These Depreciation Bin Specials Are Your Best Bet for Bargain, Off-Lease Bliss

Matt Posky
by Matt Posky

Late-model used cars have long been the clever shopper’s new vehicle alternative. While hubris keeps some of us from dirtying our driveways with anything that isn’t fresh from the factory, bargain hunters know purchasing an off-lease vehicle is a decent way to save a trunkload of cash and obtain something that can still be considered modern. It also provides cash-strapped individuals with the ability to buy something normally above their means.

With leasing growing in popularity and off-lease vehicles pouring into the market like pigeons on a slice of bread, shoppers can find late-model, low-mileage cars for roughly half the price of a new one. Often, still under warranty. Some deals are better than others, and a recent analysis of 2014 model-year vehicles highlights several models with above-average depreciation rates buyers can easily take advantage of.

iSeeCars compounded more than 5.8 million sales to parse out the models with the greatest loss in value after three years, when most leased vehicles join the used car market. While the average rate of deprecation was 34.5 percent, Cadillac’s CTS and ATS clocked in value drops of 51.4 and 50.4, respectively. That’s terrible news for those who bought one new but food for thought to anyone considering a second-hand luxury vehicle. You can easily find a 2014 CTS for well under $28,000, according to those metrics. However, some light browsing would suggest there are even better deals to be found with a modicum of effort.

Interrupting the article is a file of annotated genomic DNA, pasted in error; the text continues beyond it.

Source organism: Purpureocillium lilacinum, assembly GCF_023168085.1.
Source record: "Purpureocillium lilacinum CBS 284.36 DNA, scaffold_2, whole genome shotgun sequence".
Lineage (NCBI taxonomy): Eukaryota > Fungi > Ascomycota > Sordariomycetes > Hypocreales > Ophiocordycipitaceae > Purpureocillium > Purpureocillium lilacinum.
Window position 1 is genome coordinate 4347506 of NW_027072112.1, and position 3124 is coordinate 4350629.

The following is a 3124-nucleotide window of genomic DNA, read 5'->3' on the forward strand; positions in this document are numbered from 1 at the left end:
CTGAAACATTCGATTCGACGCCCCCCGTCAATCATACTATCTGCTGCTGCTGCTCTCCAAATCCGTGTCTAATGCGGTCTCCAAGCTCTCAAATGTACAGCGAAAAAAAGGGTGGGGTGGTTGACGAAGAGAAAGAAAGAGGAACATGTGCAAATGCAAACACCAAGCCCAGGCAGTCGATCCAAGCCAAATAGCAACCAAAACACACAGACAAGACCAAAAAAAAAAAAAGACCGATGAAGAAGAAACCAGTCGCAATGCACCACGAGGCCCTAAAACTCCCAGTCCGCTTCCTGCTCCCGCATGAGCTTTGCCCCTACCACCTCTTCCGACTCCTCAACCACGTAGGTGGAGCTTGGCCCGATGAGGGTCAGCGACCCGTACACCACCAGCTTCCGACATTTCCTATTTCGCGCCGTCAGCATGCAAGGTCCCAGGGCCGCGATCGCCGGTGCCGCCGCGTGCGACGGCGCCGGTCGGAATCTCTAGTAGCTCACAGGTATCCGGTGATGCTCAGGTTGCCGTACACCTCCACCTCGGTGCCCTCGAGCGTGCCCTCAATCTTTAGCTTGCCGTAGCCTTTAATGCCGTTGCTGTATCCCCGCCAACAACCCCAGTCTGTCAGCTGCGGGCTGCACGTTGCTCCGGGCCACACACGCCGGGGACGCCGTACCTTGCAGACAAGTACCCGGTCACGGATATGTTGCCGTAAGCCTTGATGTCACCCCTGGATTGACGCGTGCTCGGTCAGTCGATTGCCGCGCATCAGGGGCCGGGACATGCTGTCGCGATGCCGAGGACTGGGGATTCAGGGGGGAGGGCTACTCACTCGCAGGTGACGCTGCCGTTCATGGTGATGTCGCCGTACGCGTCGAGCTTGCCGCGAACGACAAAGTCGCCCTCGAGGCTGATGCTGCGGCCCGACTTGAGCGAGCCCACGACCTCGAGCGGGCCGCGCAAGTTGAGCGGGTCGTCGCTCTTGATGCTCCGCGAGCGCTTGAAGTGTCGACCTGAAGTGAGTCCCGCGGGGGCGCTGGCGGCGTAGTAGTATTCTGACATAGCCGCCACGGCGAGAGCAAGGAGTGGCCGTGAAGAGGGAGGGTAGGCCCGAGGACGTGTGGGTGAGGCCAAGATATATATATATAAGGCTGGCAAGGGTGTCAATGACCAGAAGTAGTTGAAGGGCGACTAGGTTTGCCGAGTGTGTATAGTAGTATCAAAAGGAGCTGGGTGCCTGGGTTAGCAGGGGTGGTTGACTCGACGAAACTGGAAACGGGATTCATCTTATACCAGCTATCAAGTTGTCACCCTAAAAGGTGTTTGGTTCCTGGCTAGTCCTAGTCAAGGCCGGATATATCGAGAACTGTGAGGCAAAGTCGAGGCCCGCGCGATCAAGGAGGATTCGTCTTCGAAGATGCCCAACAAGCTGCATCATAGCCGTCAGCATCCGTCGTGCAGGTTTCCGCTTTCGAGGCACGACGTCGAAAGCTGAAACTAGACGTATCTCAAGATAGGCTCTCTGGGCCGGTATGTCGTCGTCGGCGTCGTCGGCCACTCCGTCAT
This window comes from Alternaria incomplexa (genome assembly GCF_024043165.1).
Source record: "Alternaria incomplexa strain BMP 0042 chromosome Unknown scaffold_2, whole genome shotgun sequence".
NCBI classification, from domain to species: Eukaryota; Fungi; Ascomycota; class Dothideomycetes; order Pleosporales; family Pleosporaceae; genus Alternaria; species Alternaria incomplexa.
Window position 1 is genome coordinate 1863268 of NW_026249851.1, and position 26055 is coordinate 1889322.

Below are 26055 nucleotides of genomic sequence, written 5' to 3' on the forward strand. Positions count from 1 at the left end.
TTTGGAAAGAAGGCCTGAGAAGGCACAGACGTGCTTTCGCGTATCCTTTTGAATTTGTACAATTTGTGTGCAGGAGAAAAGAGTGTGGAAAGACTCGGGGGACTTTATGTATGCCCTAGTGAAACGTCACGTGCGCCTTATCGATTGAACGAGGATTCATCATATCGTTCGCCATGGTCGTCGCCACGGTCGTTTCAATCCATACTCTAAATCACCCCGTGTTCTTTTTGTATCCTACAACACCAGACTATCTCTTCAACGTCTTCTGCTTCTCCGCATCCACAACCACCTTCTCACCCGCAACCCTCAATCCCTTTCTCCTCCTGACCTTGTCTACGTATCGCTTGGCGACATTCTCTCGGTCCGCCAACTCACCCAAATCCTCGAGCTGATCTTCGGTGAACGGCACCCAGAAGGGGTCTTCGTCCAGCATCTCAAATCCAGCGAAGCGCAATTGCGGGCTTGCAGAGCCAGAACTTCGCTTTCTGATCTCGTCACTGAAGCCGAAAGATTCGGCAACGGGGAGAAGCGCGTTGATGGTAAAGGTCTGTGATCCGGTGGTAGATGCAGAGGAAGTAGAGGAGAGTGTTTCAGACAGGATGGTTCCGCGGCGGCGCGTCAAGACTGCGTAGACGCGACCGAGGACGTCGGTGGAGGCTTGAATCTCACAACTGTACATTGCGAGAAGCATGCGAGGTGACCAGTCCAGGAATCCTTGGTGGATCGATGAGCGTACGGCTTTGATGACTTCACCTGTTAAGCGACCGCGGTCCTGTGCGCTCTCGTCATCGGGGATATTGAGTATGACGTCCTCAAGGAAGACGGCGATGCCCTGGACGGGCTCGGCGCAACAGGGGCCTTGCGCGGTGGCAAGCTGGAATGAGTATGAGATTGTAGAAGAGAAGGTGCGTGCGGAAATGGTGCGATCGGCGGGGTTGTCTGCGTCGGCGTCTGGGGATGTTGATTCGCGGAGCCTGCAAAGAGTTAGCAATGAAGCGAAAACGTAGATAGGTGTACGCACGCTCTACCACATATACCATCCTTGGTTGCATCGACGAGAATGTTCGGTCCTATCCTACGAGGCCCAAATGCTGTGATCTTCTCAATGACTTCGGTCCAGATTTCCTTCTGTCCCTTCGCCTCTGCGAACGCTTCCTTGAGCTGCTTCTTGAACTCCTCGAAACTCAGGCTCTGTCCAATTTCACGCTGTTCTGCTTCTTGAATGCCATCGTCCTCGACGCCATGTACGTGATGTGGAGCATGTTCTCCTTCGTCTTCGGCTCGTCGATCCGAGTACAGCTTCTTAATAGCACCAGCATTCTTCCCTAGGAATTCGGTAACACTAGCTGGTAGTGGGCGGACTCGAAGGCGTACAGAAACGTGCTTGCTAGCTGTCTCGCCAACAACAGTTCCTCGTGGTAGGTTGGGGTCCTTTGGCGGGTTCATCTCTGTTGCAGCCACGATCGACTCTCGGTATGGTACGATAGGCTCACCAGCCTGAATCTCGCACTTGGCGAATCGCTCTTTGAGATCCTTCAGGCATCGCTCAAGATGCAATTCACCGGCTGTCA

While a little more expensive than the Caddies, Mercedes-Benz’s E-Class and C-Class sedans also posted higher than normal deprecation rates of about 48 percent. Those models are followed closely by the BMW 5 Series. The 3 Series and Infiniti’s Q50 also represent a good bargain, though the latter vehicle holds its resale value a little better with only 46.9 percent of its original value lost.

If you’re noticing a trend with these pre-owned vehicles, it’s because these are the most commonly leased cars in North America. “Whether you call them almost new, gently used or lightly used, the fact that auto leases have risen 91 percent in the last five years means a boon for shoppers who want a late-model car at a bargain price,” explained Phong Ly, CEO of iSeeCars. “While some of the best bargains we identified are leased more than others, they all have the most depreciation after three years and they’re great buying opportunities when you look at the data.”